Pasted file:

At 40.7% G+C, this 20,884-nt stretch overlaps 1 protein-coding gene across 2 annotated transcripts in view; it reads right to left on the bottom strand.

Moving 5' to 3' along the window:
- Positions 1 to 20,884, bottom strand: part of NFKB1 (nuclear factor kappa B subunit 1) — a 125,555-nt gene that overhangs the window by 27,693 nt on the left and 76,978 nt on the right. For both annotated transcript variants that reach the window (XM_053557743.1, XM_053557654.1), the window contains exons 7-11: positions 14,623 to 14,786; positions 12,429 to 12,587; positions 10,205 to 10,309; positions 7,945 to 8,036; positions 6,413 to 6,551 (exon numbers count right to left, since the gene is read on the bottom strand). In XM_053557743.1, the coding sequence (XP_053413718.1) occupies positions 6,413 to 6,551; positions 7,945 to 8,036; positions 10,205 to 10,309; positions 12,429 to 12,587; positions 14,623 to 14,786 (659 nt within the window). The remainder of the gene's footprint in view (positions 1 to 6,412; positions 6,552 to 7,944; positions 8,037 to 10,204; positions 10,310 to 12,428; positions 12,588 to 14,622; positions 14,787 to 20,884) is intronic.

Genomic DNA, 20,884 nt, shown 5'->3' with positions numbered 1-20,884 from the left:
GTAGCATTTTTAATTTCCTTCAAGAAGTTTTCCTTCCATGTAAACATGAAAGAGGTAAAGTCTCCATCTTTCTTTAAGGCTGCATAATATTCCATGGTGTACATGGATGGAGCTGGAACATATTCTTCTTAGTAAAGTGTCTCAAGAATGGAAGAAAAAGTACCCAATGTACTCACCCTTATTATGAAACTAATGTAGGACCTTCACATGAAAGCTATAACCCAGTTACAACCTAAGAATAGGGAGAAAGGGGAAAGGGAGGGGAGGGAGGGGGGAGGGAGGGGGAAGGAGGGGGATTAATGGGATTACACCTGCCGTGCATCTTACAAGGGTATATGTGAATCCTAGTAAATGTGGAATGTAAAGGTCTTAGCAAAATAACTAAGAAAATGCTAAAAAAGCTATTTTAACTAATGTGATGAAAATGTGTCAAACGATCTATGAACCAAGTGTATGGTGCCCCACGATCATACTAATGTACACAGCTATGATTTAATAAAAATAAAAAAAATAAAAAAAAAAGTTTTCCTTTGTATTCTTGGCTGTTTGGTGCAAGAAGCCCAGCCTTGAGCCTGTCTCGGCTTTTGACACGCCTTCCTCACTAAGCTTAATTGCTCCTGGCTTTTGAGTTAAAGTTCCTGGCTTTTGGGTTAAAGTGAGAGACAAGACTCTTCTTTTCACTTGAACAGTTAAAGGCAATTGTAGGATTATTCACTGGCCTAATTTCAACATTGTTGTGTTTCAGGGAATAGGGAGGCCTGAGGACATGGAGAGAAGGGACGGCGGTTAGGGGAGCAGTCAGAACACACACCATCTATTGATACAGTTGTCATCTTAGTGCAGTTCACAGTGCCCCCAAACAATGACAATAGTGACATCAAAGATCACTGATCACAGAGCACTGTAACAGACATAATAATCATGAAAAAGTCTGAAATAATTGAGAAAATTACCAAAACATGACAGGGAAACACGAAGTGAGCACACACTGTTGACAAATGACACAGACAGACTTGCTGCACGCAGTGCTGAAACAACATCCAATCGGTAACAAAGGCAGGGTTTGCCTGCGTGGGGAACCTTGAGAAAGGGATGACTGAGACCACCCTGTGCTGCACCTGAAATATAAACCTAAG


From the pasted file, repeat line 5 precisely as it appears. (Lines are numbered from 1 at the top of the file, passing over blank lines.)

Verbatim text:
GTAGCATTTTTAATTTCCTTCAAGAAGTTTTCCTTCCATGTAAACATGAAAGAGGTAAAGTCTCCATCTTTCTTTAAGGCTGCATAATATTCCATGGTGTACATGGATGGAGCTGGAACATATTCTTCTTAGTAAAGTGTCTCAAGAATGGAAGAAAAAGTACCCAATGTACTCACCCTTATTATGAAACTAATGTAGGACCTTCACATGAAAGCTATAACCCAGTTACAACCTAAGAATAGGGAGAAAGGGGAAAGGGAGGGGAGGGAGGGGGGAGGGAGGGGGAAGGAGGGGGATTAATGGGATTACACCTGCCGTGCATCTTACAAGGGTATATGTGAATCCTAGTAAATGTGGAATGTAAAGGTCTTAGCAAAATAACTAAGAAAATGCTAAAAAAGCTATTTTAACTAATGTGATGAAAATGTGTCAAACGATCTATGAACCAAGTGTATGGTGCCCCACGATCATACTAATGTACACAGCTATGATTTAATAAAAATAAAAAAAATAAAAAAAAAAGTTTTCCTTTGTATTCTTGGCTGTTTGGTGCAAGAAGCCCAGCCTTGAGCCTGTCTCGGCTTTTGACACGCCTTCCTCACTAAGCTTAATTGCTCCTGGCTTTTGAGTTAAAGTTCCTGGCTTTTGGGTTAAAGTGAGAGACAAGACTCTTCTTTTCACTTGAACAGTTAAAGGCAATTGTAGGATTATTCACTGGCCTAATTTCAACATTGTTGTGTTTCAGGGAATAGGGAGGCCTGAGGACATGGAGAGAAGGGACGGCGGTTAGGGGAGCAGTCAGAACACACACCATCTATTGATACAGTTGTCATCTTAGTGCAGTTCACAGTGCCCCCAAACAATGACAATAGTGACATCAAAGATCACTGATCACAGAGCACTGTAACAGACATAATAATCATGAAAAAGTCTGAAATAATTGAGAAAATTACCAAAACATGACAGGGAAACACGAAGTGAGCACACACTGTTGACAAATGACACAGACAGACTTGCTGCACGCAGTGCTGAAACAACATCCAATCGGTAACAAAGGCAGGGTTTGCCTGCGTGGGGAACCTTGAGAAAGGGATGACTGAGACCACCCTGTGCTGCACCTGAAATATAAACCTAAG